How to fix your gut health and improve your sleep!
There are a bunch of strategies that can help to improve the diversity and health of your gut. And when your gut is healthy, you'll not only be reducing your risk of chronic disease, but also supporting your mental health and sleep too!
Having a healthy gut not only reduces your risk of chronic disease such as inflammatory bowel disease, obesity, and cancer, but also supports your mental health and overall sleep hygiene. Here are few tips to help you get there:
1. Avoid processed foods
What you eat has significant impacts on your gut health! Studies have shown that eating processed foods high in sugar and fat can alter the population of your gut microbiome, decreasing the number of healthy bacteria in your gut. (7) Replacing these foods with unprocessed nutrient dense foods such as fresh fruits, vegetables, whole-grains, nuts, and seeds can help to protect and restore the healthy bacteria in your gut.
2. Eat the rainbow
We’re not suggesting the impossible task of chasing leprechauns. Instead, just eat a variety of different coloured fruits and vegetables. Plants contain an abundance of beneficial plant compounds (phytonutrients) such as antioxidants that are beneficial for your health. When you ‘eat the rainbow’ you’re providing a large diversity of nutrients that your gut bacteria can feed on that will benefit your health and your sleep! (8)
3. Try prebiotics
Yes, you read that right, prebiotics, not probiotics! Prebiotics are a type of fibre that feed the healthy bacteria in your gut. The best sources of prebiotics include bananas, apples, asparagus, artichokes, onions, leeks, and garlic. A 2017 study in the frontiers in Behavioural Neuroscience found that a diet containing prebiotics not only reduced stress but also improved sleep! (9)
4. Regular exercise
Studies have consistently shown that regular exercise can change your gut health for the better, by altering the diversity of your microbiome that can boost your health and could improve your sleep! Moderate exercise has shown to reduce inflammation and reduce intestinal permeability aka leaky gut, a contributing factor to dysbiosis. Exercise every day to improve your gut bacteria. (10)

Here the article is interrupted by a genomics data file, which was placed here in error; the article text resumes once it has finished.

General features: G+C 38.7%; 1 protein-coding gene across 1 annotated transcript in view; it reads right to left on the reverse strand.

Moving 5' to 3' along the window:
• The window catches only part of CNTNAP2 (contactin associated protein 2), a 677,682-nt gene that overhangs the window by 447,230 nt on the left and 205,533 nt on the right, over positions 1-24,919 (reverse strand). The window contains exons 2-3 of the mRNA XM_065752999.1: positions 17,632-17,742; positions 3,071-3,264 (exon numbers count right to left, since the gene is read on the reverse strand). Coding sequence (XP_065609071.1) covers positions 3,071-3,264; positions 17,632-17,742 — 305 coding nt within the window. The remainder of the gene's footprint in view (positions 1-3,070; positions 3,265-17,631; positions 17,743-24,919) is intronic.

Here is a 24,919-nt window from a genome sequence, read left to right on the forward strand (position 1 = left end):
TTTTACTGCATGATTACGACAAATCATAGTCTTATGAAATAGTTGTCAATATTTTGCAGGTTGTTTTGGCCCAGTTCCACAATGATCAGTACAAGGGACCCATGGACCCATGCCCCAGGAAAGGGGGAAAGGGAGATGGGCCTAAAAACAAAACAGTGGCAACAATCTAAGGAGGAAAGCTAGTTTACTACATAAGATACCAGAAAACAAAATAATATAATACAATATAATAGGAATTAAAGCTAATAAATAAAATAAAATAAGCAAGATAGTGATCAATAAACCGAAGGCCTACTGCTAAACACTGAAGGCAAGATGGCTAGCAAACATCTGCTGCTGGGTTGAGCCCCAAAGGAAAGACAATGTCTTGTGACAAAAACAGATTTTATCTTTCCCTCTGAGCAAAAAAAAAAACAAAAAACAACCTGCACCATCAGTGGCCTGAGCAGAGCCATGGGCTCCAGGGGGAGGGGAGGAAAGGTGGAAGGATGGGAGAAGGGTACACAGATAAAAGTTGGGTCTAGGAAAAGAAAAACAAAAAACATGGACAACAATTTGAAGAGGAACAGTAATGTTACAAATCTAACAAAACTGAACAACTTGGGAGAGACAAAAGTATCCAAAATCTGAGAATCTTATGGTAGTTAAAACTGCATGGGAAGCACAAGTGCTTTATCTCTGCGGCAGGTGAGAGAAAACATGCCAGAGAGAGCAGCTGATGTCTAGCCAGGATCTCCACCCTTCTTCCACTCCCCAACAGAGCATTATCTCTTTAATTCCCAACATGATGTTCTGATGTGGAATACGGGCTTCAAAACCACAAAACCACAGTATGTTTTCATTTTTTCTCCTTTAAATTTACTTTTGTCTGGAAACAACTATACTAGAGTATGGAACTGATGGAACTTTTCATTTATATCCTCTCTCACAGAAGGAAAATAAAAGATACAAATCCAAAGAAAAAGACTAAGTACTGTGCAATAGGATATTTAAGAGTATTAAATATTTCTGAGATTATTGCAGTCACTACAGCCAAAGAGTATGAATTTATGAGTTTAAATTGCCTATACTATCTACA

It’s no secret that stress is disastrous for your health, but stress can also wreak havoc on your gut! Studies have shown that stress is associated with changes in the gut microbiome that can alter our mood affecting your sleep. (11)
One of the best ways to manage stress and anxiety is through practicing mindfulness. For more information on how to practice mindfulness and other stress management techniques check out our blog 7 Natural tips for beating anxiety and getting a good night.
You don’t need to go out and buy expensive probiotics, instead you can focus on simple diet and lifestyle strategies that have been proven to be beneficial for your gut health.
If you have any other questions or need some extra support with your health, feel free to email our head nutritionist Ben at email@example.com and subscribe to our blog for more updates.
This article does not constitute medical advice and does not take into consideration your personal circumstances. Please see your medical professional before implementing the above.